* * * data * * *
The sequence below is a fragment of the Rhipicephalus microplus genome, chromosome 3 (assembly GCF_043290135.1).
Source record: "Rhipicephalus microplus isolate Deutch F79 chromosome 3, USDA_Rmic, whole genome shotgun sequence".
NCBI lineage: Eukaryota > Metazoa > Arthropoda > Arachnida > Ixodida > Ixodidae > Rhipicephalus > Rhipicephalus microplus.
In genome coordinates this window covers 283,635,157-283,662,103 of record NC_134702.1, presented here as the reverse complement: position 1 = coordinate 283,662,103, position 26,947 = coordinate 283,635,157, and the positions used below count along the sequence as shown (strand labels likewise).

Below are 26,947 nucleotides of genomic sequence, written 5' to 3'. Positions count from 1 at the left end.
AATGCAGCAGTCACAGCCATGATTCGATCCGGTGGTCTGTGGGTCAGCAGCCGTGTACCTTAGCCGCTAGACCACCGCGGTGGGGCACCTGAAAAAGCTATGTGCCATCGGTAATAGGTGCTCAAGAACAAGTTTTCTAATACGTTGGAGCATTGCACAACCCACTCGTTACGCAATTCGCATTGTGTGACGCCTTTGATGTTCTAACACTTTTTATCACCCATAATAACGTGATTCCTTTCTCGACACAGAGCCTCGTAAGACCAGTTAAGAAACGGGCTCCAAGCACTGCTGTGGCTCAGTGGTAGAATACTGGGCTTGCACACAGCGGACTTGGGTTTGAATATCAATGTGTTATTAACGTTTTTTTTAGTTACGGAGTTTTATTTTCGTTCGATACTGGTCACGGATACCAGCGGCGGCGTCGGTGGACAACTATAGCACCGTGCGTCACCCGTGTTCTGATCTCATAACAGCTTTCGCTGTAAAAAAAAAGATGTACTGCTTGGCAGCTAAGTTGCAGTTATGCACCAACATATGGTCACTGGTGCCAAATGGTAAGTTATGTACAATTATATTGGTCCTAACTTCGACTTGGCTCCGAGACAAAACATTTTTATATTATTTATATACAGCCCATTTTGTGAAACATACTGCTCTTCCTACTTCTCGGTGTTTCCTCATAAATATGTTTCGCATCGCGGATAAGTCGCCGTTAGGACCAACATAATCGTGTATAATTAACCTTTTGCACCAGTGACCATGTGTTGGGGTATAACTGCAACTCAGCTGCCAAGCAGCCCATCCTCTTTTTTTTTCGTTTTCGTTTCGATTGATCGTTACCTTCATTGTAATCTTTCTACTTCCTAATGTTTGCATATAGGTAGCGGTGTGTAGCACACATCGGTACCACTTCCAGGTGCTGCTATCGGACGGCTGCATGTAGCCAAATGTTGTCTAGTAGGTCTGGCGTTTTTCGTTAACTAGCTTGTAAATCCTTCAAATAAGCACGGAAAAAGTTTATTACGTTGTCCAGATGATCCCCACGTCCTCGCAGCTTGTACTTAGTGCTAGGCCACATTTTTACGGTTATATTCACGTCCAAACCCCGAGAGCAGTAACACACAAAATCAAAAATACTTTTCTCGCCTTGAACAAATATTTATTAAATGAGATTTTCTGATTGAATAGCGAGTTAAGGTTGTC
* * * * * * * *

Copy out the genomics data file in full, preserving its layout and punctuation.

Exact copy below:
The sequence below is a fragment of the Rhipicephalus microplus genome, chromosome 3 (assembly GCF_043290135.1).
Source record: "Rhipicephalus microplus isolate Deutch F79 chromosome 3, USDA_Rmic, whole genome shotgun sequence".
NCBI lineage: Eukaryota > Metazoa > Arthropoda > Arachnida > Ixodida > Ixodidae > Rhipicephalus > Rhipicephalus microplus.
In genome coordinates this window covers 283,635,157-283,662,103 of record NC_134702.1, presented here as the reverse complement: position 1 = coordinate 283,662,103, position 26,947 = coordinate 283,635,157, and the positions used below count along the sequence as shown (strand labels likewise).

Below are 26,947 nucleotides of genomic sequence, written 5' to 3'. Positions count from 1 at the left end.
AATGCAGCAGTCACAGCCATGATTCGATCCGGTGGTCTGTGGGTCAGCAGCCGTGTACCTTAGCCGCTAGACCACCGCGGTGGGGCACCTGAAAAAGCTATGTGCCATCGGTAATAGGTGCTCAAGAACAAGTTTTCTAATACGTTGGAGCATTGCACAACCCACTCGTTACGCAATTCGCATTGTGTGACGCCTTTGATGTTCTAACACTTTTTATCACCCATAATAACGTGATTCCTTTCTCGACACAGAGCCTCGTAAGACCAGTTAAGAAACGGGCTCCAAGCACTGCTGTGGCTCAGTGGTAGAATACTGGGCTTGCACACAGCGGACTTGGGTTTGAATATCAATGTGTTATTAACGTTTTTTTTAGTTACGGAGTTTTATTTTCGTTCGATACTGGTCACGGATACCAGCGGCGGCGTCGGTGGACAACTATAGCACCGTGCGTCACCCGTGTTCTGATCTCATAACAGCTTTCGCTGTAAAAAAAAAGATGTACTGCTTGGCAGCTAAGTTGCAGTTATGCACCAACATATGGTCACTGGTGCCAAATGGTAAGTTATGTACAATTATATTGGTCCTAACTTCGACTTGGCTCCGAGACAAAACATTTTTATATTATTTATATACAGCCCATTTTGTGAAACATACTGCTCTTCCTACTTCTCGGTGTTTCCTCATAAATATGTTTCGCATCGCGGATAAGTCGCCGTTAGGACCAACATAATCGTGTATAATTAACCTTTTGCACCAGTGACCATGTGTTGGGGTATAACTGCAACTCAGCTGCCAAGCAGCCCATCCTCTTTTTTTTTCGTTTTCGTTTCGATTGATCGTTACCTTCATTGTAATCTTTCTACTTCCTAATGTTTGCATATAGGTAGCGGTGTGTAGCACACATCGGTACCACTTCCAGGTGCTGCTATCGGACGGCTGCATGTAGCCAAATGTTGTCTAGTAGGTCTGGCGTTTTTCGTTAACTAGCTTGTAAATCCTTCAAATAAGCACGGAAAAAGTTTATTACGTTGTCCAGATGATCCCCACGTCCTCGCAGCTTGTACTTAGTGCTAGGCCACATTTTTACGGTTATATTCACGTCCAAACCCCGAGAGCAGTAACACACAAAATCAAAAATACTTTTCTCGCCTTGAACAAATATTTATTAAATGAGATTTTCTGATTGAATAGCGAGTTAAGGTTGTC